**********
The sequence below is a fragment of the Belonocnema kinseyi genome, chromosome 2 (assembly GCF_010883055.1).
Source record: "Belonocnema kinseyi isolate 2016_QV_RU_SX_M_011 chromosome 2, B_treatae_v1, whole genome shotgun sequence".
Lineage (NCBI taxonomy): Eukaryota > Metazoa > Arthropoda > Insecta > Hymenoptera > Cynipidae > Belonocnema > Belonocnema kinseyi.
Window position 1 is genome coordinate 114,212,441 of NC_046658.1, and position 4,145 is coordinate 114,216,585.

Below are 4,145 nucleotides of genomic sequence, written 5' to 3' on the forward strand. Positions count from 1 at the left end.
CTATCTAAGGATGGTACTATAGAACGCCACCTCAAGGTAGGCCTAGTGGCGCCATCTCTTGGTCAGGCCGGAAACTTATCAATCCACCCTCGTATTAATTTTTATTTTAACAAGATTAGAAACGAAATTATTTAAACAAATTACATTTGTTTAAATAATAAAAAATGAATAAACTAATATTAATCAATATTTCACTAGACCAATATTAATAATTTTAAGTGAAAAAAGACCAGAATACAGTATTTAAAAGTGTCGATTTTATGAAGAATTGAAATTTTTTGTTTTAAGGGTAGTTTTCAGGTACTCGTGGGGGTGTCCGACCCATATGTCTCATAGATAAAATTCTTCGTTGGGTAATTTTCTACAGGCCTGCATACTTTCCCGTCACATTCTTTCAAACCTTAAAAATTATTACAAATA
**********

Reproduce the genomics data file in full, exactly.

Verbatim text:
The sequence below is a fragment of the Belonocnema kinseyi genome, chromosome 2 (assembly GCF_010883055.1).
Source record: "Belonocnema kinseyi isolate 2016_QV_RU_SX_M_011 chromosome 2, B_treatae_v1, whole genome shotgun sequence".
Lineage (NCBI taxonomy): Eukaryota > Metazoa > Arthropoda > Insecta > Hymenoptera > Cynipidae > Belonocnema > Belonocnema kinseyi.
Window position 1 is genome coordinate 114,212,441 of NC_046658.1, and position 4,145 is coordinate 114,216,585.

Below are 4,145 nucleotides of genomic sequence, written 5' to 3' on the forward strand. Positions count from 1 at the left end.
CTATCTAAGGATGGTACTATAGAACGCCACCTCAAGGTAGGCCTAGTGGCGCCATCTCTTGGTCAGGCCGGAAACTTATCAATCCACCCTCGTATTAATTTTTATTTTAACAAGATTAGAAACGAAATTATTTAAACAAATTACATTTGTTTAAATAATAAAAAATGAATAAACTAATATTAATCAATATTTCACTAGACCAATATTAATAATTTTAAGTGAAAAAAGACCAGAATACAGTATTTAAAAGTGTCGATTTTATGAAGAATTGAAATTTTTTGTTTTAAGGGTAGTTTTCAGGTACTCGTGGGGGTGTCCGACCCATATGTCTCATAGATAAAATTCTTCGTTGGGTAATTTTCTACAGGCCTGCATACTTTCCCGTCACATTCTTTCAAACCTTAAAAATTATTACAAATA